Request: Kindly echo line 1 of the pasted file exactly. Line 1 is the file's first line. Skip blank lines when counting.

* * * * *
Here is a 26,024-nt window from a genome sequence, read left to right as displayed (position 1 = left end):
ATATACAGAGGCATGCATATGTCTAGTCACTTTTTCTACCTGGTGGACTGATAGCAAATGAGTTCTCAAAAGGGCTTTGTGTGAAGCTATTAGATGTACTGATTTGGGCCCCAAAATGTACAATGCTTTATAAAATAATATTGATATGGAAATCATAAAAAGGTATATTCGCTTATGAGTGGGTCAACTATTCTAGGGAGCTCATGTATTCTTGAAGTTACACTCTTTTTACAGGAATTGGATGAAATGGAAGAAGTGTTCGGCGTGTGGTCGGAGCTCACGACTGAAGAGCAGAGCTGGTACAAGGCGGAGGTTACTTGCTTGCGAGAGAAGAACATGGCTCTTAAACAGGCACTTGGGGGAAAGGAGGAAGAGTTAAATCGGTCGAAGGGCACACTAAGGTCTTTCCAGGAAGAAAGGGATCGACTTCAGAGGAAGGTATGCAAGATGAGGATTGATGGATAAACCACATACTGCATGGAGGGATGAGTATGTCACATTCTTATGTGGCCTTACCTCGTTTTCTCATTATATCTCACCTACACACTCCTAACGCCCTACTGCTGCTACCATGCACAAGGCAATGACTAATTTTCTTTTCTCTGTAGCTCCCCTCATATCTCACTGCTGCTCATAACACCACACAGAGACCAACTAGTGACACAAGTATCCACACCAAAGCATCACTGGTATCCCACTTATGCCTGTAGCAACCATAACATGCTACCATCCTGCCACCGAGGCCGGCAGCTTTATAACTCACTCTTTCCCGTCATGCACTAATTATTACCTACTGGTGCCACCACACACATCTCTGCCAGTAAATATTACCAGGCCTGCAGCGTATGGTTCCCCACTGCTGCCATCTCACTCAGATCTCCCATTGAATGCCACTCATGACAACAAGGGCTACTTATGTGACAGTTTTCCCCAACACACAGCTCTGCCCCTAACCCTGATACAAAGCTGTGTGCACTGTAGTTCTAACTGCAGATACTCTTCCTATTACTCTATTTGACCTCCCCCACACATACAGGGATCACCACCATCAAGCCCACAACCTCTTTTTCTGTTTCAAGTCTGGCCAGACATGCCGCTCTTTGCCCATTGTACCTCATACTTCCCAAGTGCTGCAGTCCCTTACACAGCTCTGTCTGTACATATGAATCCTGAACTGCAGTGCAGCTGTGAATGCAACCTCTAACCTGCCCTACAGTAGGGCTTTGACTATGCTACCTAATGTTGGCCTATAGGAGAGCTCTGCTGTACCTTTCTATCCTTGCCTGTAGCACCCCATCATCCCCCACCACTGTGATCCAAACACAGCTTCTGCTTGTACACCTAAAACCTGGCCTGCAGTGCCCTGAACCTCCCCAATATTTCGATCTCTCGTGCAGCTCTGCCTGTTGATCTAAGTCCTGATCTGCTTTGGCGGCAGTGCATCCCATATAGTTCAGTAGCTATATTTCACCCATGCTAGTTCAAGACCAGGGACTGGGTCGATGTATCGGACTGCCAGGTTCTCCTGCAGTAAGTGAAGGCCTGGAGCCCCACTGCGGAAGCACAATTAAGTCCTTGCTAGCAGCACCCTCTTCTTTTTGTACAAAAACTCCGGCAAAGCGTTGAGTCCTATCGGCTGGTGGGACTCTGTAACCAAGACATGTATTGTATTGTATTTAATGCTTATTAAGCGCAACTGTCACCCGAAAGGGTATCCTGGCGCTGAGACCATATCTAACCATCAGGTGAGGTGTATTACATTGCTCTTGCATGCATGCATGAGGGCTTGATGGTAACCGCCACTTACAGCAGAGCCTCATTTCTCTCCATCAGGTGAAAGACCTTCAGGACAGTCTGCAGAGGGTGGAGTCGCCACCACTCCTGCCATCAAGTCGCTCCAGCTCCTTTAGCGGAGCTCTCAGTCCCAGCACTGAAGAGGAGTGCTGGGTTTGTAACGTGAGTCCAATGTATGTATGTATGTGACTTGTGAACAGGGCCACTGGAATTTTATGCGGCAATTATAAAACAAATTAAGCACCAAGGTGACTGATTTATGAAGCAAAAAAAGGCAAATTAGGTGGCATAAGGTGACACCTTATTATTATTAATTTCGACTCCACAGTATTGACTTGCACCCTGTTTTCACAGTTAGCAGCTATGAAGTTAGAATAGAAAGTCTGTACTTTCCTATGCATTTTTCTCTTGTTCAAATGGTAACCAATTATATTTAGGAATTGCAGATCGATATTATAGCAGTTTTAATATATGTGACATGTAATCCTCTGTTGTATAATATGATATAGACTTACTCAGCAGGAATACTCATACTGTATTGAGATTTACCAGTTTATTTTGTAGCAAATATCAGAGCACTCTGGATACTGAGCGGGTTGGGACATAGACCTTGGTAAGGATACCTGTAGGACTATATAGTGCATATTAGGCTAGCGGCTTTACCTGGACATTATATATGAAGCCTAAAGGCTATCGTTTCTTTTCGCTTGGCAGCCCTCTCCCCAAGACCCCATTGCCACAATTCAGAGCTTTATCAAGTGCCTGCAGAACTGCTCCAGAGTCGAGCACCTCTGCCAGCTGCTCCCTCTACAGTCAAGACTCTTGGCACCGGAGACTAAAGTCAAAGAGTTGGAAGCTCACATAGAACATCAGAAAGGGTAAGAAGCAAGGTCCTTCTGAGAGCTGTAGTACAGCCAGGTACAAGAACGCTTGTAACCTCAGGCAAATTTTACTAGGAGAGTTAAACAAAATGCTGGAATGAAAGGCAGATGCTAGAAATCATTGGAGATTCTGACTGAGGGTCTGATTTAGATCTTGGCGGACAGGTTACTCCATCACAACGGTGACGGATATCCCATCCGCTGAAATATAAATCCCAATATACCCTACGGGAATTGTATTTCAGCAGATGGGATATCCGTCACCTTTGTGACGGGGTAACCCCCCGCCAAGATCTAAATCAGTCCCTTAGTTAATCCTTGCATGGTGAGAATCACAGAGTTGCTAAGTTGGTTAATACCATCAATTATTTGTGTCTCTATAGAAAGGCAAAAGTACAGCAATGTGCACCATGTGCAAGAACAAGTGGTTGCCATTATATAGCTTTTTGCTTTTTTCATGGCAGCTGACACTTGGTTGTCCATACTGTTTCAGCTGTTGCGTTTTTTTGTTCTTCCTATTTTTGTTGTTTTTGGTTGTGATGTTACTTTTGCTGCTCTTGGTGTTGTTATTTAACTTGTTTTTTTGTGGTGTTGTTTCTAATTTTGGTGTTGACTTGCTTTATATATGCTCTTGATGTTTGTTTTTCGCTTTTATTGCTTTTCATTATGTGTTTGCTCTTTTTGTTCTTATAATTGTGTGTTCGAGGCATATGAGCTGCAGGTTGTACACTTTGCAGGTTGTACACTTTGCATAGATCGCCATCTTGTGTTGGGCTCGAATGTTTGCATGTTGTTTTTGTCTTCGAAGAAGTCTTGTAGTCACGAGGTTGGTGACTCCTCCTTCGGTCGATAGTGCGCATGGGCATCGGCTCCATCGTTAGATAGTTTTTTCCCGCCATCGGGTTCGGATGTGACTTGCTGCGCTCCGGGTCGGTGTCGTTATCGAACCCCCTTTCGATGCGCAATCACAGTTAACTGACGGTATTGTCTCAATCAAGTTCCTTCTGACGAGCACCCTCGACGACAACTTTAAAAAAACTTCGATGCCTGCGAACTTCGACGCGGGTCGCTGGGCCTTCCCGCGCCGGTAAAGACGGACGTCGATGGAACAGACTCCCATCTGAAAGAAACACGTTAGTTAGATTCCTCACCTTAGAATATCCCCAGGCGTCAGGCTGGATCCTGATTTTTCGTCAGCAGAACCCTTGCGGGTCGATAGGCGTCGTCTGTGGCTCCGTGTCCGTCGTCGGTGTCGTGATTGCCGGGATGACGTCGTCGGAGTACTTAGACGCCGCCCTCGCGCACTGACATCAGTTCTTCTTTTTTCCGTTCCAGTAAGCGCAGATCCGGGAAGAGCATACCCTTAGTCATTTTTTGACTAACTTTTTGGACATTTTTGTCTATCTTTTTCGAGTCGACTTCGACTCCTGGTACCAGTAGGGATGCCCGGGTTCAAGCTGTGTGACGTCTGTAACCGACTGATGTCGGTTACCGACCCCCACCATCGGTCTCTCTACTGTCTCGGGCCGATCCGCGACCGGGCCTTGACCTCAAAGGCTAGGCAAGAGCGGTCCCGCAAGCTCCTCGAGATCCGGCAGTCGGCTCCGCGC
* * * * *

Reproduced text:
Here is a 26,024-nt window from a genome sequence, read left to right as displayed (position 1 = left end):